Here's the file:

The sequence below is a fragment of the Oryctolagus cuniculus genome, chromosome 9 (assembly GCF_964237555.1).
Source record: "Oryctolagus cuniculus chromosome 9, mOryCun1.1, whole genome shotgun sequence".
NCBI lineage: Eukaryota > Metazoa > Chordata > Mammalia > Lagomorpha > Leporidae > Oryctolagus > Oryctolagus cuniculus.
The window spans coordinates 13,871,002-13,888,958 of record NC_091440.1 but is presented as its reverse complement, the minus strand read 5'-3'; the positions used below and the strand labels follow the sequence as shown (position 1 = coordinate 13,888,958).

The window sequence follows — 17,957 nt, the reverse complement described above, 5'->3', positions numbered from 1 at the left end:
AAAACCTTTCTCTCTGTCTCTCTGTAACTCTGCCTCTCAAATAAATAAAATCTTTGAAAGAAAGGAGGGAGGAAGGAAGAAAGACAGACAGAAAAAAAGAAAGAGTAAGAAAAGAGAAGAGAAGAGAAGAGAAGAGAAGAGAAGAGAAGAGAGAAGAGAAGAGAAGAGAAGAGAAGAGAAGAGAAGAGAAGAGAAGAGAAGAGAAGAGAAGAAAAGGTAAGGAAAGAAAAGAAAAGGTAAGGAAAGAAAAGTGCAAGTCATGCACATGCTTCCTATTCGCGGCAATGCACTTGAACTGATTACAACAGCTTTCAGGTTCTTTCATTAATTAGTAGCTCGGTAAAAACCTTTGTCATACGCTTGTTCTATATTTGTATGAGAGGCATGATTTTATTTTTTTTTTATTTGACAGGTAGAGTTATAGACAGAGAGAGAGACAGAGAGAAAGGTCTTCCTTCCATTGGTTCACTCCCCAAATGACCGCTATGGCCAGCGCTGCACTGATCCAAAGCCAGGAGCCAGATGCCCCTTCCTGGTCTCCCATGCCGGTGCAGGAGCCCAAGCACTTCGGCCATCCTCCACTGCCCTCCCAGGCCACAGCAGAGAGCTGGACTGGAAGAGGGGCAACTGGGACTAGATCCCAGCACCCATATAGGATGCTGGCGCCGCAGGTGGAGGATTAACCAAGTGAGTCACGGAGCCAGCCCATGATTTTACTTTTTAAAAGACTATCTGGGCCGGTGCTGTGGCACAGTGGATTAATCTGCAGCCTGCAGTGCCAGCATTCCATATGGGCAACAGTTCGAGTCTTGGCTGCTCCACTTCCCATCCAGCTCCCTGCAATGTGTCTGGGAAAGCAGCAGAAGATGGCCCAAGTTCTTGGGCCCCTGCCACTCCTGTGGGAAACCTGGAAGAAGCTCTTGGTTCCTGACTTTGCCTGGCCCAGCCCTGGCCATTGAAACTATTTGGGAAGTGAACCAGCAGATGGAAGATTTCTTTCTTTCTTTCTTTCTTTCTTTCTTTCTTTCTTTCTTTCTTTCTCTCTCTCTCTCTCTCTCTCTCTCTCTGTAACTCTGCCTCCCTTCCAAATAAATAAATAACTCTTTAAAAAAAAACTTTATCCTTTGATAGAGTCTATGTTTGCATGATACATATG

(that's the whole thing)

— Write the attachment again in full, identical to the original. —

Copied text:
The sequence below is a fragment of the Oryctolagus cuniculus genome, chromosome 9 (assembly GCF_964237555.1).
Source record: "Oryctolagus cuniculus chromosome 9, mOryCun1.1, whole genome shotgun sequence".
NCBI lineage: Eukaryota > Metazoa > Chordata > Mammalia > Lagomorpha > Leporidae > Oryctolagus > Oryctolagus cuniculus.
The window spans coordinates 13,871,002-13,888,958 of record NC_091440.1 but is presented as its reverse complement, the minus strand read 5'-3'; the positions used below and the strand labels follow the sequence as shown (position 1 = coordinate 13,888,958).

The window sequence follows — 17,957 nt, the reverse complement described above, 5'->3', positions numbered from 1 at the left end:
AAAACCTTTCTCTCTGTCTCTCTGTAACTCTGCCTCTCAAATAAATAAAATCTTTGAAAGAAAGGAGGGAGGAAGGAAGAAAGACAGACAGAAAAAAAGAAAGAGTAAGAAAAGAGAAGAGAAGAGAAGAGAAGAGAAGAGAAGAGAAGAGAGAAGAGAAGAGAAGAGAAGAGAAGAGAAGAGAAGAGAAGAGAAGAGAAGAGAAGAGAAGAAAAGGTAAGGAAAGAAAAGAAAAGGTAAGGAAAGAAAAGTGCAAGTCATGCACATGCTTCCTATTCGCGGCAATGCACTTGAACTGATTACAACAGCTTTCAGGTTCTTTCATTAATTAGTAGCTCGGTAAAAACCTTTGTCATACGCTTGTTCTATATTTGTATGAGAGGCATGATTTTATTTTTTTTTTATTTGACAGGTAGAGTTATAGACAGAGAGAGAGACAGAGAGAAAGGTCTTCCTTCCATTGGTTCACTCCCCAAATGACCGCTATGGCCAGCGCTGCACTGATCCAAAGCCAGGAGCCAGATGCCCCTTCCTGGTCTCCCATGCCGGTGCAGGAGCCCAAGCACTTCGGCCATCCTCCACTGCCCTCCCAGGCCACAGCAGAGAGCTGGACTGGAAGAGGGGCAACTGGGACTAGATCCCAGCACCCATATAGGATGCTGGCGCCGCAGGTGGAGGATTAACCAAGTGAGTCACGGAGCCAGCCCATGATTTTACTTTTTAAAAGACTATCTGGGCCGGTGCTGTGGCACAGTGGATTAATCTGCAGCCTGCAGTGCCAGCATTCCATATGGGCAACAGTTCGAGTCTTGGCTGCTCCACTTCCCATCCAGCTCCCTGCAATGTGTCTGGGAAAGCAGCAGAAGATGGCCCAAGTTCTTGGGCCCCTGCCACTCCTGTGGGAAACCTGGAAGAAGCTCTTGGTTCCTGACTTTGCCTGGCCCAGCCCTGGCCATTGAAACTATTTGGGAAGTGAACCAGCAGATGGAAGATTTCTTTCTTTCTTTCTTTCTTTCTTTCTTTCTTTCTTTCTTTCTTTCTCTCTCTCTCTCTCTCTCTCTCTCTCTGTAACTCTGCCTCCCTTCCAAATAAATAAATAACTCTTTAAAAAAAAACTTTATCCTTTGATAGAGTCTATGTTTGCATGATACATATG